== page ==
Hot tube engine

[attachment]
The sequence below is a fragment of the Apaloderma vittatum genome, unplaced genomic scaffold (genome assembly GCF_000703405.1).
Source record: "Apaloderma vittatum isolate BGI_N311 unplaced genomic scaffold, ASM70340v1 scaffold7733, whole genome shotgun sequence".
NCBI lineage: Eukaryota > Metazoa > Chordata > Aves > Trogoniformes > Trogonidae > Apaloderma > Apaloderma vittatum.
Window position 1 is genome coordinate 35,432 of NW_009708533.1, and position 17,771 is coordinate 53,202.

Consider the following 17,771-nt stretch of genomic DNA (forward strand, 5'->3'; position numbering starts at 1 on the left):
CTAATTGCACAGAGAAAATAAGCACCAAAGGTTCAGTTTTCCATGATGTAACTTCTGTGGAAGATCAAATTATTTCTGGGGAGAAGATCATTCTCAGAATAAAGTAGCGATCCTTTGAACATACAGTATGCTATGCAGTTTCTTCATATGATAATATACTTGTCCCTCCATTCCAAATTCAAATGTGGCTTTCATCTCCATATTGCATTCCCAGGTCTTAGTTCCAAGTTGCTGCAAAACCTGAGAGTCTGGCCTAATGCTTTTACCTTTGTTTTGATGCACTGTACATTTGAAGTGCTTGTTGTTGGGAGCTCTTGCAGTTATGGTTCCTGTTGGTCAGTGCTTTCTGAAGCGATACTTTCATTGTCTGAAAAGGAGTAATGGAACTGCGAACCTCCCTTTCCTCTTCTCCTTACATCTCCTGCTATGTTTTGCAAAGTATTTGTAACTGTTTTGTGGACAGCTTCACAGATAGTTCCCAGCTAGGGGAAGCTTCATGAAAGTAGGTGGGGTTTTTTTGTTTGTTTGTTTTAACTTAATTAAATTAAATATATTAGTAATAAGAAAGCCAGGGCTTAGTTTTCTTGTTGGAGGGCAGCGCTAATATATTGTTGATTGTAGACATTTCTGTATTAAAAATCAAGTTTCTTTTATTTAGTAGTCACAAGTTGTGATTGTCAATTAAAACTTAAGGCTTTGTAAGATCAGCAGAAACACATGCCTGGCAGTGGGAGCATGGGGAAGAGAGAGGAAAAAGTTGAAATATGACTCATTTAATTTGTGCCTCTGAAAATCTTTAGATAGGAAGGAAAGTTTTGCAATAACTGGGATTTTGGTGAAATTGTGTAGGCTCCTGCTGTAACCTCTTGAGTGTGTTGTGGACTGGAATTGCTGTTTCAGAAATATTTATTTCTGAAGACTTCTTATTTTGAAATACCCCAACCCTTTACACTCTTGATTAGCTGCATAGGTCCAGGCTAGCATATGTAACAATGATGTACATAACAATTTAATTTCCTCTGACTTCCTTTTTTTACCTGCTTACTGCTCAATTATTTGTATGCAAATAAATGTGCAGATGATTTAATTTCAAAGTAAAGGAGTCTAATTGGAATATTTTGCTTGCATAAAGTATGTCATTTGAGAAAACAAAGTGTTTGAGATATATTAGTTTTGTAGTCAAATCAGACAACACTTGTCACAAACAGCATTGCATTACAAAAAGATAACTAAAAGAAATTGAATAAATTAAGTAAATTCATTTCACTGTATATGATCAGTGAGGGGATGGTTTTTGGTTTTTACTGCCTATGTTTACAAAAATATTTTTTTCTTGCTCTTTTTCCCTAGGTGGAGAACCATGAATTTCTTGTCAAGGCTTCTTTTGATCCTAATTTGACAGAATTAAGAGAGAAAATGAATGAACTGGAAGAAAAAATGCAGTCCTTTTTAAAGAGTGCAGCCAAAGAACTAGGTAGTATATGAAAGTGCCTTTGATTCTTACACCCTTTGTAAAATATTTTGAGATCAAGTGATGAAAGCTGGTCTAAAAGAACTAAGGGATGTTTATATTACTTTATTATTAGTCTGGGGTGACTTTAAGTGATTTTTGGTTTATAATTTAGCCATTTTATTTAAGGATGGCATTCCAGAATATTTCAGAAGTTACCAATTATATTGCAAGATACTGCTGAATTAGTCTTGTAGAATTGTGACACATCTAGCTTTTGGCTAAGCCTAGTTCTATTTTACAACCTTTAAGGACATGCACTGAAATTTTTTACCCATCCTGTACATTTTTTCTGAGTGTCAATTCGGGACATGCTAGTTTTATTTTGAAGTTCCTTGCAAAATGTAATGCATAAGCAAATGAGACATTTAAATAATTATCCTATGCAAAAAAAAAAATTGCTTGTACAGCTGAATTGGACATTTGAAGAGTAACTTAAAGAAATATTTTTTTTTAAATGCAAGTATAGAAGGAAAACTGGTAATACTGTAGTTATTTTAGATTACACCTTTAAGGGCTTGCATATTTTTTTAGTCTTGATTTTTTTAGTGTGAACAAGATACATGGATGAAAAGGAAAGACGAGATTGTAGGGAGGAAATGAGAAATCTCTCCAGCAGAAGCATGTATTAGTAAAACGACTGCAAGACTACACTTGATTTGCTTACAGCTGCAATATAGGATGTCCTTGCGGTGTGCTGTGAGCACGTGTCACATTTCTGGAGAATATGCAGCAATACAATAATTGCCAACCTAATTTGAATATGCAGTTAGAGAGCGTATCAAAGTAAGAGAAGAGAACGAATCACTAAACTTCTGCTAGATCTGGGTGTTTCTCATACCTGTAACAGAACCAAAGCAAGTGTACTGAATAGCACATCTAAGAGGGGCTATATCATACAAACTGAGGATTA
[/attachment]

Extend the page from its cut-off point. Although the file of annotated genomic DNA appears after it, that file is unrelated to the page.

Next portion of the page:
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The hot tube engine is a relative of the hot bulb engine with better timing control. The hot bulb engine only ran well at one speed- and a low one at that, typically 100 RPM. The timing of a hot tube engine is controlled by means of varying the length of the Hot-tube ignitor, which is longer and thinner than the hot bulb on a hot bulb engine. Length of the tube controls when the charge ignites, and allows different operating speeds to be selected. If made variable, this makes for adjustable engine speed, but also induces a mechanical weakness in the engine which tends to lead to failure. Both engine types are now replaced by diesels, which can be made to operate over varying loads and speeds in any size with modern methods. Hot bulbs are still used in remote areas where the extreme fuel flexibility is a major advantage. Hot tube engines may also be found there, if their difficulties with the adjustable tube can be overcome, or accepted and lived with.

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